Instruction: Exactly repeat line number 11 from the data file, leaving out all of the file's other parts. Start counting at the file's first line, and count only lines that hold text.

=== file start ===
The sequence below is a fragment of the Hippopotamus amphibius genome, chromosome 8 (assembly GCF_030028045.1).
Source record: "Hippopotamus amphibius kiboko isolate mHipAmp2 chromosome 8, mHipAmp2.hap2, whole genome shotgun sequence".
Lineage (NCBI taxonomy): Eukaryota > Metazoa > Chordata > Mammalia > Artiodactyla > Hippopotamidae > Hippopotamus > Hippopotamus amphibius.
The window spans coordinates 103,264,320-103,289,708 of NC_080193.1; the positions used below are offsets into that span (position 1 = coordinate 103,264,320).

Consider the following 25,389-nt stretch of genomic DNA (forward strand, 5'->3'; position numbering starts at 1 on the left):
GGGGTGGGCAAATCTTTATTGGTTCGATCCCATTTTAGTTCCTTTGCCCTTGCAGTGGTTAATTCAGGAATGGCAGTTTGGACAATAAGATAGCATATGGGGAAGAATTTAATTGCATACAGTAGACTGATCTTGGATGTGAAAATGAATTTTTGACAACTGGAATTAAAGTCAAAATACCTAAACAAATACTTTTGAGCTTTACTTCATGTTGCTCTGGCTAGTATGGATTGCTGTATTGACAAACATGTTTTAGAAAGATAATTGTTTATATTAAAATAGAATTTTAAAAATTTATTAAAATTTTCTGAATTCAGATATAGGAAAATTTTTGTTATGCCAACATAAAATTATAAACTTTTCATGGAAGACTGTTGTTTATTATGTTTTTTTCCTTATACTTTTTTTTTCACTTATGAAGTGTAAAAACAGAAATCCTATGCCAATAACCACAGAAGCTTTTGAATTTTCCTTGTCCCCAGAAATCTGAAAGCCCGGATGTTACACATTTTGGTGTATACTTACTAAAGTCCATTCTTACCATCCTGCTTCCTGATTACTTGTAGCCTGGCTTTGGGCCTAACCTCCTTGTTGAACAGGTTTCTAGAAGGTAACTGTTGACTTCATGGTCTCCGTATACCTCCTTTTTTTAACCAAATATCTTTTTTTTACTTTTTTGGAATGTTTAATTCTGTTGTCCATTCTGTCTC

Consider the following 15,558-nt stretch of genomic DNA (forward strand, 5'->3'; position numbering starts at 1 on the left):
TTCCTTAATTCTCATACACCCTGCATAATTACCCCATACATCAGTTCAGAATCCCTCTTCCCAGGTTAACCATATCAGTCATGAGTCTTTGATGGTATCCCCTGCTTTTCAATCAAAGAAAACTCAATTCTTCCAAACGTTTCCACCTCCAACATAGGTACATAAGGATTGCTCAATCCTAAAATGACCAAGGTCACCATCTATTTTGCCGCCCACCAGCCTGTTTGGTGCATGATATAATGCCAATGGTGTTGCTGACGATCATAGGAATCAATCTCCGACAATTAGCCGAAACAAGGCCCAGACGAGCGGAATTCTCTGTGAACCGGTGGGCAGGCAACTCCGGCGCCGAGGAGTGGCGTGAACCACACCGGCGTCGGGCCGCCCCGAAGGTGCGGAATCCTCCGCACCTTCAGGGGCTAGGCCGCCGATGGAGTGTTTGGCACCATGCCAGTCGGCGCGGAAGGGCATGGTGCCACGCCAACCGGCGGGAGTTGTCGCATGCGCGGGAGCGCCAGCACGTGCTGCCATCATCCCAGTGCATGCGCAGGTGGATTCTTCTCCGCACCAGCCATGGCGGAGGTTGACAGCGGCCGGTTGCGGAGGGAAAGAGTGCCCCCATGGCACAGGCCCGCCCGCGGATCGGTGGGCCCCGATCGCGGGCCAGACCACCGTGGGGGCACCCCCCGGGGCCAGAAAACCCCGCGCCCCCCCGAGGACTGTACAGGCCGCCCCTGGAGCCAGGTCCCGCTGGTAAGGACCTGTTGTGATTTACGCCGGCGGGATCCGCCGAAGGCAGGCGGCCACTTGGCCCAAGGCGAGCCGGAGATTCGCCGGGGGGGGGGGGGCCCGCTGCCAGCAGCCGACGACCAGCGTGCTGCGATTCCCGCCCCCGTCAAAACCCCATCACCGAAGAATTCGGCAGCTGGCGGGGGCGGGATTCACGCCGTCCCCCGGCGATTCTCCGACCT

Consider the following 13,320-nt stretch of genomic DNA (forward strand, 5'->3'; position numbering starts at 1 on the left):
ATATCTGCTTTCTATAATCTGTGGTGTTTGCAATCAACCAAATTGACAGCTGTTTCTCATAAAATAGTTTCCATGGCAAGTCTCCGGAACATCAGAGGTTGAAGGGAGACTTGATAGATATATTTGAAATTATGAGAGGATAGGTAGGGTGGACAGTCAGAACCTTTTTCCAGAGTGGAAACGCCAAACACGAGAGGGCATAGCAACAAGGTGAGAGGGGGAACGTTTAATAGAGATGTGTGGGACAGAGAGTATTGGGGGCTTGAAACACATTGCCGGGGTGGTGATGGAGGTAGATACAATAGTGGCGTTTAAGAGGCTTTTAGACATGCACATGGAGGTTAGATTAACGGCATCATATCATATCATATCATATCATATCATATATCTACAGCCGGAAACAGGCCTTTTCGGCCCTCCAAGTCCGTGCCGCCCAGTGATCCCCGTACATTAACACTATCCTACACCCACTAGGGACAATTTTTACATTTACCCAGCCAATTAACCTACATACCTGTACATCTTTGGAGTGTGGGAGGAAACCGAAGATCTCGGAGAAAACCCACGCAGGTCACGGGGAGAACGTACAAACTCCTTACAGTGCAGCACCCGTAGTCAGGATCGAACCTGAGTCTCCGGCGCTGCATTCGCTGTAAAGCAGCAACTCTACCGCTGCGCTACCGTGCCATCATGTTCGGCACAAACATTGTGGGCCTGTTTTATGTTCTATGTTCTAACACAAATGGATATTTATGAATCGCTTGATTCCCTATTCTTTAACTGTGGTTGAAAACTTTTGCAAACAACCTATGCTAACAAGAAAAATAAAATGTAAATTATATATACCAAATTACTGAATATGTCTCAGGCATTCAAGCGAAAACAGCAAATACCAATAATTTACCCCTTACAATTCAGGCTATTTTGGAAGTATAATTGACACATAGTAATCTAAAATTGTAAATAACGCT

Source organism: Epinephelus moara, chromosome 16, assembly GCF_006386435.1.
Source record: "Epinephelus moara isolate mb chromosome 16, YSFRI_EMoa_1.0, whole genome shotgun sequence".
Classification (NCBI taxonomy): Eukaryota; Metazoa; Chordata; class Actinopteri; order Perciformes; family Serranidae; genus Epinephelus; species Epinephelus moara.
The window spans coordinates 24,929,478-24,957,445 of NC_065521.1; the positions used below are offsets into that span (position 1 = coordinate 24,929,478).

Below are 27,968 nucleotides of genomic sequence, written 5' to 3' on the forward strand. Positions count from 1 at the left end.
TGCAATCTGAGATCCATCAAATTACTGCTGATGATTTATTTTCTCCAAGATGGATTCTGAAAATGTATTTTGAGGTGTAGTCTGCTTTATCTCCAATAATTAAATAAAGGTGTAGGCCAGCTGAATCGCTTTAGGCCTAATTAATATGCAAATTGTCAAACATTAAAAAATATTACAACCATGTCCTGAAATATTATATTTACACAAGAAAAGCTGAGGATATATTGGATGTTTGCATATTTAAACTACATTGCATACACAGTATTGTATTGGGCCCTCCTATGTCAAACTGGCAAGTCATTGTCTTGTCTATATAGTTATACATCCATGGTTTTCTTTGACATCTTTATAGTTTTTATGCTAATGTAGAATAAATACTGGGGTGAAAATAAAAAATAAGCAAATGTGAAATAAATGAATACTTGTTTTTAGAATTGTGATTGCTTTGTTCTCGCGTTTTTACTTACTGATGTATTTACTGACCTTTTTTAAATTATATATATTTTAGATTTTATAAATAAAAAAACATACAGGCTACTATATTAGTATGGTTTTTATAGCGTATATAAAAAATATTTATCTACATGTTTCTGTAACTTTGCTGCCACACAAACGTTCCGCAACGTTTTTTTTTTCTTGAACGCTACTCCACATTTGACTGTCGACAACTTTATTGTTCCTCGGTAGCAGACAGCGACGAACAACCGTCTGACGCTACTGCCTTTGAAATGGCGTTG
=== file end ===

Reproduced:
Source organism: Epinephelus moara, chromosome 16, assembly GCF_006386435.1.